Higher measured than modeled ozone production at increased NOx levels in the Colorado Front Range
Bianca Baier1,a,b, William Brune1, David Miller1, Donald Blake2, Russell Long3, Armin Wisthaler4,5, Christopher Cantrell6, Alan Fried7, Brian Heikes8, Steven Brown9,10, Erin McDuffie9,10,11, Frank Flocke12, Eric Apel12, Lisa Kaser12, and Andrew Weinheimer121Department of Meteorology and Atmospheric Science, The Pennsylvania State University, University Park, PA, USA 2School of Physical Sciences, University of California, Irvine, CA, USA 3US EPA National Exposure Research Lab, Research Triangle Park, NC, USA 4Institute of Ion Physics and Applied Physics, University of Innsbruck, Austria 5Department of Chemistry, University of Oslo, Norway 6Department of Atmospheric and Oceanic Sciences, University of Colorado Boulder, Boulder, CO, USA 7INSTAAR, University of Colorado Boulder, Boulder, CO, USA 8Graduate School of Oceanography, The University of Rhode Island, Kingston, RI, USA 9Chemical Sciences Division, NOAA Earth System Research Laboratory, Boulder, CO, USA 10Department of Chemistry and Biochemistry, University of Colorado Boulder, Boulder, CO, USA 11Cooperative Institute for Research in the Environmental Sciences, University of Colorado Boulder, Boulder, CO, USA 12Atmospheric Chemistry Observations and Modeling Laboratory, National Center for Atmospheric Research, Boulder, CO, USA anow at: Cooperative Institute for Research in the Environmental Sciences, University of Colorado Boulder, Boulder, CO, USA bnow at: Global Monitoring Division, NOAA Earth System Research Laboratory, Boulder, CO, USA
Received: 03 Dec 2016 – Accepted for review: 22 Dec 2016 – Discussion started: 04 Jan 2017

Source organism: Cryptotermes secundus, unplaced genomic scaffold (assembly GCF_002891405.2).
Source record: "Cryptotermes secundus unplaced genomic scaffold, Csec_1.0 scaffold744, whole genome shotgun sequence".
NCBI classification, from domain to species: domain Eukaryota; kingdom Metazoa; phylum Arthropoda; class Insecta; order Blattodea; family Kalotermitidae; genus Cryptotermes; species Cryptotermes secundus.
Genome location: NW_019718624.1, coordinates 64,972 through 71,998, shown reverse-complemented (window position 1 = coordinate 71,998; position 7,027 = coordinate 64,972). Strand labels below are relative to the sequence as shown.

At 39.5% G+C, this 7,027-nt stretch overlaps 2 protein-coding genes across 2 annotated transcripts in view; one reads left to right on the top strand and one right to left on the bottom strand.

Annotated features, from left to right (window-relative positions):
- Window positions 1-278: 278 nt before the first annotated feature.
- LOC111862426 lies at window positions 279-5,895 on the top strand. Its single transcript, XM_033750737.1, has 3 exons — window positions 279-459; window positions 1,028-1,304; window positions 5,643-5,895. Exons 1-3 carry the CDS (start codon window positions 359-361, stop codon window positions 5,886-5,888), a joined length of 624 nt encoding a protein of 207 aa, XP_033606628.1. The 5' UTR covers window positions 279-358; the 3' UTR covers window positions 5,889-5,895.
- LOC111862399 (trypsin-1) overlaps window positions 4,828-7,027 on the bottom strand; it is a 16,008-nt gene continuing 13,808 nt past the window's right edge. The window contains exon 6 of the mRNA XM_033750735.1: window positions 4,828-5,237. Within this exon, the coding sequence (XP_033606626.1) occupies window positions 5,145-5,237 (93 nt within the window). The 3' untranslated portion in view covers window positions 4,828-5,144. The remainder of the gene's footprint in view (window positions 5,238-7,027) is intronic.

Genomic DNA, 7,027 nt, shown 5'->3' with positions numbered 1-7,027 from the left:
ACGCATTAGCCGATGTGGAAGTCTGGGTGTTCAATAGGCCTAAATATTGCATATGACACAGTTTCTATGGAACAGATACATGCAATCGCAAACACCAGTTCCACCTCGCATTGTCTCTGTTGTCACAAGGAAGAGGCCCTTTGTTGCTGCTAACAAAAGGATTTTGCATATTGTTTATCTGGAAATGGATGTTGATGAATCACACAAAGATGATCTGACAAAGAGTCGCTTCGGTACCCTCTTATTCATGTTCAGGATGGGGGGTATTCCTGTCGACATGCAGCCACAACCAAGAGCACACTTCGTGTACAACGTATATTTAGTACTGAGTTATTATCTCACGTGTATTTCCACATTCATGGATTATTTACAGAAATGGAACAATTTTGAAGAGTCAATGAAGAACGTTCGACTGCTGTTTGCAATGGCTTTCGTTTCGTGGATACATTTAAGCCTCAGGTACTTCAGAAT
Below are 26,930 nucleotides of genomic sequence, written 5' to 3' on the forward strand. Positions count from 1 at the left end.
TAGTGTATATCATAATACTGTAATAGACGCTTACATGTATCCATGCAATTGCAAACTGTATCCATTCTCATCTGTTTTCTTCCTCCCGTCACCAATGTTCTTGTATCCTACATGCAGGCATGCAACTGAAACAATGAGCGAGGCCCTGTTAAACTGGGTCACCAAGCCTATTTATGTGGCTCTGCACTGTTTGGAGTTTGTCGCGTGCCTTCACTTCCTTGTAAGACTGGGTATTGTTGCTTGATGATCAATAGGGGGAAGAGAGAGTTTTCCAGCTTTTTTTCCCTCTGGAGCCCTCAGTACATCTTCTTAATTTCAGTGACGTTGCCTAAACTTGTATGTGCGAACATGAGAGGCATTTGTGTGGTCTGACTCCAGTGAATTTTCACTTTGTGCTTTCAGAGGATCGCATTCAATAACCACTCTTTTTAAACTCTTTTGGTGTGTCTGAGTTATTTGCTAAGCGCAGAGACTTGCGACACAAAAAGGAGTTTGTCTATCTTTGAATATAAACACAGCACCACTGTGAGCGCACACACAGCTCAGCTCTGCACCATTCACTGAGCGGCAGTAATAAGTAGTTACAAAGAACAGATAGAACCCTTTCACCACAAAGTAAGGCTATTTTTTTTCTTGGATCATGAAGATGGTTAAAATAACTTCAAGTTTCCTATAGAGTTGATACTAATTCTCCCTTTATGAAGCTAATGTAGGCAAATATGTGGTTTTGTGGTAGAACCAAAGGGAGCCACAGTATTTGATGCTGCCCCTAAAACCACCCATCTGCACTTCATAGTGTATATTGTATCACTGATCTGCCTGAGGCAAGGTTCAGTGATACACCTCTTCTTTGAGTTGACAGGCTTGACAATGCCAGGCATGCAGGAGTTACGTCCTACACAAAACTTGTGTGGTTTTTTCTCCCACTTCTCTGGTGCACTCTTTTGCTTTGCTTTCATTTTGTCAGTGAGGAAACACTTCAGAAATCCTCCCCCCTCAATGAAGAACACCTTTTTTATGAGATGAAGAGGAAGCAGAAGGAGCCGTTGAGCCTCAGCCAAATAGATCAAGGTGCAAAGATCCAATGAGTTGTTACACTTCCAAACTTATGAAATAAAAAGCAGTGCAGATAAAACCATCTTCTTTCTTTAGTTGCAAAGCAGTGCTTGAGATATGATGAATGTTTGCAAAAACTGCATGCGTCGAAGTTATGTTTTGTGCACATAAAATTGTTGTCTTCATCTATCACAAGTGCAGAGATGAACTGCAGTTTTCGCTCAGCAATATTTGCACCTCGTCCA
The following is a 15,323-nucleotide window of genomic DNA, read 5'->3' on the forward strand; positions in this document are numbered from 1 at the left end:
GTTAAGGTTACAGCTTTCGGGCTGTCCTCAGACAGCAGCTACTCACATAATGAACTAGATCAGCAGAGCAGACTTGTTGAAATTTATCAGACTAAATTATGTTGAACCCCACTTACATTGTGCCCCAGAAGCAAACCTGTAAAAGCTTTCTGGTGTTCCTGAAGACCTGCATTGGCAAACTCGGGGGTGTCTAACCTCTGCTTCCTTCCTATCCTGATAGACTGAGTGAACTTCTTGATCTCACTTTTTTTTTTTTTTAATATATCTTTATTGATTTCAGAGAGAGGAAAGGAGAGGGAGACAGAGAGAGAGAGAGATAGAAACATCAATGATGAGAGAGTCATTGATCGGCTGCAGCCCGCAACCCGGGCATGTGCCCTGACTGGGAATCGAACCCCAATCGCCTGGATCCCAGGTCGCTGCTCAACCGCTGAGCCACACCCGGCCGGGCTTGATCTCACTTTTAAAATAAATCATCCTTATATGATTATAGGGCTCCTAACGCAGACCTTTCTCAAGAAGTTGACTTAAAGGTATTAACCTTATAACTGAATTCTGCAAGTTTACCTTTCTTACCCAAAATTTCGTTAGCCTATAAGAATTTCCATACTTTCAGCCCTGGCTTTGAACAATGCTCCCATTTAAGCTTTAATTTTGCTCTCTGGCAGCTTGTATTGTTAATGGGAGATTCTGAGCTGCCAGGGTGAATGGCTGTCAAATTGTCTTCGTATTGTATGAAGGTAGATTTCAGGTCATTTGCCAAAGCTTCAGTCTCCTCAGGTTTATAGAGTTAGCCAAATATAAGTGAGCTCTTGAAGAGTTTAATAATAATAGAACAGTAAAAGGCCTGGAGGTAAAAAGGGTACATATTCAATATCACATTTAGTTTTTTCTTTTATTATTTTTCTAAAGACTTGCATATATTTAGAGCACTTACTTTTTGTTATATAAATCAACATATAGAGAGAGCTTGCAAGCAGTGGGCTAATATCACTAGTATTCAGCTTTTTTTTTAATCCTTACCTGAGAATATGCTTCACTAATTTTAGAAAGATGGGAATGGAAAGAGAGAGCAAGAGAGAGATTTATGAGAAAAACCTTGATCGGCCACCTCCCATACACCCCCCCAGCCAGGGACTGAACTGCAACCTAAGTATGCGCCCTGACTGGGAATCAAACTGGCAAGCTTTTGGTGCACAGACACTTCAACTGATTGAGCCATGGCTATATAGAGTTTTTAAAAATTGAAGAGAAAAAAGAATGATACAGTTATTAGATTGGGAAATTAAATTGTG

Abstract. Chemical models must accurately calculate the ozone formation rate, P(O3), to accurately predict ozone levels and test mitigation strategies. However, model chemical mechanisms can contain large uncertainties in P(O3) calculations, which can create uncertainties in ozone forecasts especially during the summertime when P(O3) can be high. One way to test mechanisms is to evaluate model P(O3) using direct measurements. During summer 2014, the Measurement of Ozone Production Sensor (MOPS) measured net P(O3) in Golden, CO, approximately 25 km west of Denver along the Colorado Front Range. Net P(O3) was compared to rates calculated by a photochemical box model using a lumped and a more explicit chemical mechanism. Observed P(O3) was up to a factor of two higher than that modeled during early morning hours when nitric oxide (NO) levels were high, contrary to traditional ozone chemistry theory. This disagreement may be due to model underestimation of hydroperoxyl (HO2) radicals relative to observations at high NO levels. These additional peroxyl radicals could come from the MOPS chamber chemistry or from missing volatile organic compounds co-emitted with NOx; additional cycling of OH into HO2 through reactions involving nitric oxide provides an alternate explanation for higher measured than modeled P(O3). Although the MOPS measurements are new, comparisons of observed and modeled P(O3) in NO space show a similar behavior to other comparisons between P(O3) derived from measurements and modeled P(O3). These comparisons can have implications for the sensitivity of P(O3) to nitrogen oxides and volatile organic compounds during morning hours, and can possibly affect ozone reduction strategies for the region surrounding Golden, CO in addition to other urban and suburban areas that are in non-attainment with national ozone regulations.
Baier, B., Brune, W., Miller, D., Blake, D., Long, R., Wisthaler, A., Cantrell, C., Fried, A., Heikes, B., Brown, S., McDuffie, E., Flocke, F., Apel, E., Kaser, L., and Weinheimer, A.: Higher measured than modeled ozone production at increased NOx levels in the Colorado Front Range, Atmos. Chem. Phys. Discuss., doi:10.5194/acp-2016-1089, in review, 2017.